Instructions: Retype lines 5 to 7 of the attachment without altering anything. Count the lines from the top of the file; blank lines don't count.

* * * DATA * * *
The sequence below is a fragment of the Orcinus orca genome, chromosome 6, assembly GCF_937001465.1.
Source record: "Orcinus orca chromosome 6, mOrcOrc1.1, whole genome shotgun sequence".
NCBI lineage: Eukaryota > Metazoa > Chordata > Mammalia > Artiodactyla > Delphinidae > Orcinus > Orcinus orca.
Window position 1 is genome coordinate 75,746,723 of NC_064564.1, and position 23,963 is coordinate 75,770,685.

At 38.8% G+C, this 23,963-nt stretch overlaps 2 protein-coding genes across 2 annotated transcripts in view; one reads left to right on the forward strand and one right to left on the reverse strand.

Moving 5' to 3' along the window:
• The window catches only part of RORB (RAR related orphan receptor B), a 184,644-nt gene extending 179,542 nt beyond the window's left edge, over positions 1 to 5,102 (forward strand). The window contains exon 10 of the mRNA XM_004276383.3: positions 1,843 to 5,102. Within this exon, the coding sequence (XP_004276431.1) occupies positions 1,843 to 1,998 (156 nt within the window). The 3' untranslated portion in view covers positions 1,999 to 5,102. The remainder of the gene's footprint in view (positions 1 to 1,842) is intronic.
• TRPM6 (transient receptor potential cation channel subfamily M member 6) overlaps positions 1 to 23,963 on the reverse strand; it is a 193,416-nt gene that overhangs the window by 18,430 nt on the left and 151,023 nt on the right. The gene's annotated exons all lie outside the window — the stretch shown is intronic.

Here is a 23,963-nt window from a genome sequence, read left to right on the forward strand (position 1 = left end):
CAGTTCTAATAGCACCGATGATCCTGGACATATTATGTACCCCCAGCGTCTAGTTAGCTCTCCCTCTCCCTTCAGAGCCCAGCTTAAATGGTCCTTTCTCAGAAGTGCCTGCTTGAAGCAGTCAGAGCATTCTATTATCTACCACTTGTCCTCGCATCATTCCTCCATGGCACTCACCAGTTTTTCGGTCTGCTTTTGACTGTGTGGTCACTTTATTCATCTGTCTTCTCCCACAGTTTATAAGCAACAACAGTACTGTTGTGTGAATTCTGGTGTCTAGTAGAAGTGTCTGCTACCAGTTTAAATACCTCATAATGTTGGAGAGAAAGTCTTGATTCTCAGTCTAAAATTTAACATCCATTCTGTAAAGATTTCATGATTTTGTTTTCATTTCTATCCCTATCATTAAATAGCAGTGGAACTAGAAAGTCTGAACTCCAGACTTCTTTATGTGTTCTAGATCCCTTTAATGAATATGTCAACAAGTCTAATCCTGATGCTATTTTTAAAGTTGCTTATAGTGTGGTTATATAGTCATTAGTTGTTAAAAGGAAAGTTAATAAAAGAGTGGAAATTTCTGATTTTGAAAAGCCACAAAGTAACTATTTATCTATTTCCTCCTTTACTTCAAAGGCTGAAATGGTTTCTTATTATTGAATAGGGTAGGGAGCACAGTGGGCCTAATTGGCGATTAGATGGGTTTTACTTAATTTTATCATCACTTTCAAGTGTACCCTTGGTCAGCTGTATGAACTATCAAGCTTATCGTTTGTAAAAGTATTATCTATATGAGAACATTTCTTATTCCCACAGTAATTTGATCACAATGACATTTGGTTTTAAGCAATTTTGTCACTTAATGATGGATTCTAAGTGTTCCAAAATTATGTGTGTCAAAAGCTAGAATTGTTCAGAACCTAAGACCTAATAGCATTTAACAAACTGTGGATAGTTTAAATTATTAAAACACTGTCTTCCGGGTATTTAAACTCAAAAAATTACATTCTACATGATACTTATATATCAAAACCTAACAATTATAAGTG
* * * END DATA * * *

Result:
At 38.8% G+C, this 23,963-nt stretch overlaps 2 protein-coding genes across 2 annotated transcripts in view; one reads left to right on the forward strand and one right to left on the reverse strand.

Moving 5' to 3' along the window:
• The window catches only part of RORB (RAR related orphan receptor B), a 184,644-nt gene extending 179,542 nt beyond the window's left edge, over positions 1 to 5,102 (forward strand). The window contains exon 10 of the mRNA XM_004276383.3: positions 1,843 to 5,102. Within this exon, the coding sequence (XP_004276431.1) occupies positions 1,843 to 1,998 (156 nt within the window). The 3' untranslated portion in view covers positions 1,999 to 5,102. The remainder of the gene's footprint in view (positions 1 to 1,842) is intronic.